With the Framework Convention on Climate Change, action to prevent possible global warming is on the agenda. But the obtacles appear daunting. Peter Read argues that the problem can be tackled, however, at a much more affordable cost than commonly realized, and in ways likely both to provide incentives to energy corporations and to improve the development prospects of many countries in the South.
The key lies in a multi-disciplinary policy perspective that integrates engineering, economics and decision theory. The author's highly innovative argument proposes a novel Tradeable Absorption Obligation to wean energy corporations onto sustainable fuel coupled with deploying recent biomass energy technology advances - notable new methods of intensive fuelwood production, gas turbine power generation and ethanol fermentation. This strategy opens up the prospect of controlling the level of the main global warming gas not simply by lowering CO2 emissions but by radically increasing CO2 absorption.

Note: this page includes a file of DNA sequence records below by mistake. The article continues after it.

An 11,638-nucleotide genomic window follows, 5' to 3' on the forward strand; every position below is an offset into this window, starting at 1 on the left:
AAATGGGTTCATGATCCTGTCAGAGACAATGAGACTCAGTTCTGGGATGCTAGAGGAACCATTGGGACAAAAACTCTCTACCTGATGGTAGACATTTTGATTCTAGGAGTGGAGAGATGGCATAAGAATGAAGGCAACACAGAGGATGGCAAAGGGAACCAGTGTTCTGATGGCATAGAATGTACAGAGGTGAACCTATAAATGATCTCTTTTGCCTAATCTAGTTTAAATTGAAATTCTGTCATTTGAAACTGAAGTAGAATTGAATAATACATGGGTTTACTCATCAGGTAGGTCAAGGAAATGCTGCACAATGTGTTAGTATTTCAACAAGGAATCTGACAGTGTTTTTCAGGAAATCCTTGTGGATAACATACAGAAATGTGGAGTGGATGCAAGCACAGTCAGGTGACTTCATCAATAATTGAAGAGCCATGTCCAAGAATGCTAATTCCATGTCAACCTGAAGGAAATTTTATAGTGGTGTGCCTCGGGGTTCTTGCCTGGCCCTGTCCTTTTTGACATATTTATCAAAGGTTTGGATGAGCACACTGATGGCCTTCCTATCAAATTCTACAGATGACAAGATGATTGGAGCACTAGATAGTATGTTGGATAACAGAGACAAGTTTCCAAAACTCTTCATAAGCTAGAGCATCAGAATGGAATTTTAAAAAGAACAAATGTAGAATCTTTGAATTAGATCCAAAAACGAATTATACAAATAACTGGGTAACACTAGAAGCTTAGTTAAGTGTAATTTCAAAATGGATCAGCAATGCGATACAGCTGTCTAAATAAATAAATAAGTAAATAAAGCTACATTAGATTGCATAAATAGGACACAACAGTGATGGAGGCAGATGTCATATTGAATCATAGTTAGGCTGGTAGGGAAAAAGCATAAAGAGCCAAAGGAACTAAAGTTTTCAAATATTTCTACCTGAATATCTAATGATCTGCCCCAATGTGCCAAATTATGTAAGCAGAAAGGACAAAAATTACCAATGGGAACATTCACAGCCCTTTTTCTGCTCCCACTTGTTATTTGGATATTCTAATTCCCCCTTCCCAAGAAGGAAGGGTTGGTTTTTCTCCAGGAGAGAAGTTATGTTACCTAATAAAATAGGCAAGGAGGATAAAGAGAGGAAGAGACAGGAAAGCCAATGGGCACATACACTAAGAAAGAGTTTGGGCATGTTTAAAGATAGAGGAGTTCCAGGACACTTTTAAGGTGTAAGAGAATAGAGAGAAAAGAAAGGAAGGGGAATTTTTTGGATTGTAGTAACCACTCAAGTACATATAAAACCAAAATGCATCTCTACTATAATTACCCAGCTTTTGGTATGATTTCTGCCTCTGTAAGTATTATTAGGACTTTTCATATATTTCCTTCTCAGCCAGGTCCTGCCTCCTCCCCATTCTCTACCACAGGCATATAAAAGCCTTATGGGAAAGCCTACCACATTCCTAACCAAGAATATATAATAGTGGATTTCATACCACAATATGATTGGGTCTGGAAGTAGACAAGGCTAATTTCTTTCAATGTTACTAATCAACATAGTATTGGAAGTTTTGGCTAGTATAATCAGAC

Dr. Peter Read is a Cambridge and LSE-educated engineer and economist who now specialises in energy economics at Massey University, New Zealand.
Acknowledgements Glossary Preface 1. Introduction 2. The Fragile Climate System 3. Political Decisions in an Uncertain World 4. Sustainable Fuel Technology 5. Economic Theory and the Environment 6. The Economics of Pollution Policy 7. The Economics of Controlling Greenhouse Gas Levels 8. National interests 9. The Road from Rio 10. A Summing Up Appendix: The New Zealand Case Index